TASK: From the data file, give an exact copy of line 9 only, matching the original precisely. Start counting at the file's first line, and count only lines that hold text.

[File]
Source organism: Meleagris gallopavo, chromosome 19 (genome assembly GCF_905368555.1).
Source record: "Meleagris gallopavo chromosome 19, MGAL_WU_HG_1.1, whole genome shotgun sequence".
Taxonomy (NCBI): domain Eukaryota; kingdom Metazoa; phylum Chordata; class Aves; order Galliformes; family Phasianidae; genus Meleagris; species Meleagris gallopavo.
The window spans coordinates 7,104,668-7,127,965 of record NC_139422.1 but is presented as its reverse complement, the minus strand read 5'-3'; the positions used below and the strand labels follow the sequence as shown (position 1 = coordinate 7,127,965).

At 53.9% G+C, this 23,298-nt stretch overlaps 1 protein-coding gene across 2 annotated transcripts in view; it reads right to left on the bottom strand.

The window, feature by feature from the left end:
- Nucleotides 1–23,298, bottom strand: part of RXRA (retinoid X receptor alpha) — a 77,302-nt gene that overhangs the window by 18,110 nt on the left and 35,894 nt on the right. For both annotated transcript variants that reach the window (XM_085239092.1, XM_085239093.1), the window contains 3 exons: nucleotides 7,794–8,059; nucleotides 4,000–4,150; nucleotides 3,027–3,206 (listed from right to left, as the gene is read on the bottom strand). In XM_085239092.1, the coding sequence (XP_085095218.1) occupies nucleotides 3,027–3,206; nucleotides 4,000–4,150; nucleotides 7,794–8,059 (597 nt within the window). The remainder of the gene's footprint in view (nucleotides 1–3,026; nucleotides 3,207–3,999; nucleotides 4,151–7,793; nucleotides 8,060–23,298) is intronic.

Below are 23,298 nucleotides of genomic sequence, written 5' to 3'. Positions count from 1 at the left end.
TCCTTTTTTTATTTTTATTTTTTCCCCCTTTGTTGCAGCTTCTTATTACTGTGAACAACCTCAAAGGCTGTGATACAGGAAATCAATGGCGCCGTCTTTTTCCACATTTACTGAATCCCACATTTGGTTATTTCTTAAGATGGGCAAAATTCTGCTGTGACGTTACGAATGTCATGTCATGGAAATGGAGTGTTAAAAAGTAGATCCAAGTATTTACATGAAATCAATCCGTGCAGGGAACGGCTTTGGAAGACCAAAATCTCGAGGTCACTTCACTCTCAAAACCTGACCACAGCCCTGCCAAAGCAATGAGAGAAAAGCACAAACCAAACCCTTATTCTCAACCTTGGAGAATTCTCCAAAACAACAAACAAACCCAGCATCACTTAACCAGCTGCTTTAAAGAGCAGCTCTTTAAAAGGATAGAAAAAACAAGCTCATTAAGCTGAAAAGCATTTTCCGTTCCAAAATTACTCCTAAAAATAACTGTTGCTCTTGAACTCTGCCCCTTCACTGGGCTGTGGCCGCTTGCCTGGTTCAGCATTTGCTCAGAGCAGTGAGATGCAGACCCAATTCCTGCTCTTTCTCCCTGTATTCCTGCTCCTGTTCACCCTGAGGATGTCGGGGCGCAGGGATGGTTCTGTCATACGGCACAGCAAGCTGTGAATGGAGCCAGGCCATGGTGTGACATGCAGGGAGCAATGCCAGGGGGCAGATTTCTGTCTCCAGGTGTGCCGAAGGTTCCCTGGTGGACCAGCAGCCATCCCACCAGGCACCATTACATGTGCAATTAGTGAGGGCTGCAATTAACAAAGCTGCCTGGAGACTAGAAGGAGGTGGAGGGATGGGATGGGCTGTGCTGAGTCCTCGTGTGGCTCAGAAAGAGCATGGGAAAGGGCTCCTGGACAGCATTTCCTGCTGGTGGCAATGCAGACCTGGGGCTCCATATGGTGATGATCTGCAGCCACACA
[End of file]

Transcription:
TCCTTTTTTTATTTTTATTTTTTCCCCCTTTGTTGCAGCTTCTTATTACTGTGAACAACCTCAAAGGCTGTGATACAGGAAATCAATGGCGCCGTCTTTTTCCACATTTACTGAATCCCACATTTGGTTATTTCTTAAGATGGGCAAAATTCTGCTGTGACGTTACGAATGTCATGTCATGGAAATGGAGTGTTAAAAAGTAGATCCAAGTATTTACATGAAATCAATCCGTGCAGGGAACGGCTTTGGAAGACCAAAATCTCGAGGTCACTTCACTCTCAAAACCTGACCACAGCCCTGCCAAAGCAATGAGAGAAAAGCACAAACCAAACCCTTATTCTCAACCTTGGAGAATTCTCCAAAACAACAAACAAACCCAGCATCACTTAACCAGCTGCTTTAAAGAGCAGCTCTTTAAAAGGATAGAAAAAACAAGCTCATTAAGCTGAAAAGCATTTTCCGTTCCAAAATTACTCCTAAAAATAACTGTTGCTCTTGAACTCTGCCCCTTCACTGGGCTGTGGCCGCTTGCCTGGTTCAGCATTTGCTCAGAGCAGTGAGATGCAGACCCAATTCCTGCTCTTTCTCCCTGTATTCCTGCTCCTGTTCACCCTGAGGATGTCGGGGCGCAGGGATGGTTCTGTCATACGGCACAGCAAGCTGTGAATGGAGCCAGGCCATGGTGTGACATGCAGGGAGCAATGCCAGGGGGCAGATTTCTGTCTCCAGGTGTGCCGAAGGTTCCCTGGTGGACCAGCAGCCATCCCACCAGGCACCATTACATGTGCAATTAGTGAGGGCTGCAATTAACAAAGCTGCCTGGAGACTAGAAGGAGGTGGAGGGATGGGATGGGCTGTGCTGAGTCCTCGTGTGGCTCAGAAAGAGCATGGGAAAGGGCTCCTGGACAGCATTTCCTGCTGGTGGCAATGCAGACCTGGGGCTCCATATGGTGATGATCTGCAGCCACACA